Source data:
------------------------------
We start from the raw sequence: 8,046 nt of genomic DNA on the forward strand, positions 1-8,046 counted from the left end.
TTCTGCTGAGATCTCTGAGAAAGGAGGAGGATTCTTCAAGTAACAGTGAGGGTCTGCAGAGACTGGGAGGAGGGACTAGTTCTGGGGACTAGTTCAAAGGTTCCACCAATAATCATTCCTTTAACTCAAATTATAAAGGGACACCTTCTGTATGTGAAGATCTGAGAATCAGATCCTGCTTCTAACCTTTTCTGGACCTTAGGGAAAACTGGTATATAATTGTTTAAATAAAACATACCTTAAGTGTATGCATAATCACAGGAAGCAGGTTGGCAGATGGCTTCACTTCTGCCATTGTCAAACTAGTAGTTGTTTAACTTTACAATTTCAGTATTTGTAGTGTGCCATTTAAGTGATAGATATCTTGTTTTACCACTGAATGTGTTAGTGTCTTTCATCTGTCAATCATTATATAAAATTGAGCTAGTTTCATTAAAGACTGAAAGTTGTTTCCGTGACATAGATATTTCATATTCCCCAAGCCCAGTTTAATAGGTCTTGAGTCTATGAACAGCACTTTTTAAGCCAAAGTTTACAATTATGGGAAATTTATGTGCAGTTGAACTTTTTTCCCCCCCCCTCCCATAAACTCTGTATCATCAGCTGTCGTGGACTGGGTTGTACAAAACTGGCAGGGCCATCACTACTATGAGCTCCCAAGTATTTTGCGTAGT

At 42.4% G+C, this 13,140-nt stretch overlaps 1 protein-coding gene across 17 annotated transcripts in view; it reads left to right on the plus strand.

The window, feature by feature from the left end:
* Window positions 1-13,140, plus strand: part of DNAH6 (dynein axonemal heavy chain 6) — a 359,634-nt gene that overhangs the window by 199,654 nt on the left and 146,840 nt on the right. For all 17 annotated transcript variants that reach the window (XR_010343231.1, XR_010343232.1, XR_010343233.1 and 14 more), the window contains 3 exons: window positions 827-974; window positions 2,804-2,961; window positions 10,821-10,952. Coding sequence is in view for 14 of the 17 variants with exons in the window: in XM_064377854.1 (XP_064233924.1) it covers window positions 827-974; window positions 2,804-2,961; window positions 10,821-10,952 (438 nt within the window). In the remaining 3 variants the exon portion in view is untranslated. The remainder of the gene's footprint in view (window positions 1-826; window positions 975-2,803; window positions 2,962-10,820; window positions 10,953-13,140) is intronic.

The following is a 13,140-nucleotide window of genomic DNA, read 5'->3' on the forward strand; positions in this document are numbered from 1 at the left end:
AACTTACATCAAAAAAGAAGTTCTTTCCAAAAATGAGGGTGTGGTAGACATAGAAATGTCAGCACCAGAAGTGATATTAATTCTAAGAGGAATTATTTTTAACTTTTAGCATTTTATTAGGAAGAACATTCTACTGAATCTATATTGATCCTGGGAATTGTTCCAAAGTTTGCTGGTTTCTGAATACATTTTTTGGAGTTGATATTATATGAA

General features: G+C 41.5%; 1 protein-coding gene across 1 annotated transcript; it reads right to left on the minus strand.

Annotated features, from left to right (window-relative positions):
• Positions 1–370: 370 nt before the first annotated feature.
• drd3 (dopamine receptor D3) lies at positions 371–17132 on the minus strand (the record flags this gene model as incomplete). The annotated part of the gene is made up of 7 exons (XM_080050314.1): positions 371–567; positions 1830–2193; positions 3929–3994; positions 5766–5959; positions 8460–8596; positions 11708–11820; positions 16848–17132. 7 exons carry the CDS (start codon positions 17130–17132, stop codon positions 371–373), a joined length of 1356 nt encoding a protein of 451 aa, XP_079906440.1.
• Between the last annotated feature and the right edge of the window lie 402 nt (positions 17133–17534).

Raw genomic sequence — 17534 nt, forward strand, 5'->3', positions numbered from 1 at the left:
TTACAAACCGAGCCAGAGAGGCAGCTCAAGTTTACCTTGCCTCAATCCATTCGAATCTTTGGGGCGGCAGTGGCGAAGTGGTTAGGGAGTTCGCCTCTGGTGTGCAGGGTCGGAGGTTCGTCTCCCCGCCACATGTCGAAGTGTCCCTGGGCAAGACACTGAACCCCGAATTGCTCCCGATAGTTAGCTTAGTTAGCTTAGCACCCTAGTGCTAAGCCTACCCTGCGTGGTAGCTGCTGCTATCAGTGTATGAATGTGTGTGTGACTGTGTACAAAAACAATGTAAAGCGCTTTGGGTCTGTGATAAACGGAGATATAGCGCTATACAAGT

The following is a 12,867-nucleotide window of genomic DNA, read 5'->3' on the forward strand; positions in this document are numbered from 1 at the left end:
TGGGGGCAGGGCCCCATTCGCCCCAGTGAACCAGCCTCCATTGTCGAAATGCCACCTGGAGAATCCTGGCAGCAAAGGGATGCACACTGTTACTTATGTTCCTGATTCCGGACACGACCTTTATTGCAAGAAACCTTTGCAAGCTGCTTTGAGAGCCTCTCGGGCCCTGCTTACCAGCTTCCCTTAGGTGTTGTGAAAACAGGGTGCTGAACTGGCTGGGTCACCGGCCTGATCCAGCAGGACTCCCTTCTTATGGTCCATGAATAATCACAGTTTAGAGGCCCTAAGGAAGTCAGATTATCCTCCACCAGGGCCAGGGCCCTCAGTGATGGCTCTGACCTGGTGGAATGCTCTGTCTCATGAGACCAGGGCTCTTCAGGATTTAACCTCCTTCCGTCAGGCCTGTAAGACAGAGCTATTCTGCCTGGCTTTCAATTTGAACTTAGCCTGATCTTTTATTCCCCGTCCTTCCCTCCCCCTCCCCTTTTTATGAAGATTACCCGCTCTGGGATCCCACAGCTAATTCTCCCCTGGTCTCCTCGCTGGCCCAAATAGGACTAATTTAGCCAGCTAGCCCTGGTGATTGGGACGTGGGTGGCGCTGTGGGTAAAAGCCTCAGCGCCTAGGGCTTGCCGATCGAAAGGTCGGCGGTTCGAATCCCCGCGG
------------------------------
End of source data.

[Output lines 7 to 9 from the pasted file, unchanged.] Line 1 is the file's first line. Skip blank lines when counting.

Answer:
AACTTACATCAAAAAAGAAGTTCTTTCCAAAAATGAGGGTGTGGTAGACATAGAAATGTCAGCACCAGAAGTGATATTAATTCTAAGAGGAATTATTTTTAACTTTTAGCATTTTATTAGGAAGAACATTCTACTGAATCTATATTGATCCTGGGAATTGTTCCAAAGTTTGCTGGTTTCTGAATACATTTTTTGGAGTTGATATTATATGAA

General features: G+C 41.5%; 1 protein-coding gene across 1 annotated transcript; it reads right to left on the minus strand.

Annotated features, from left to right (window-relative positions):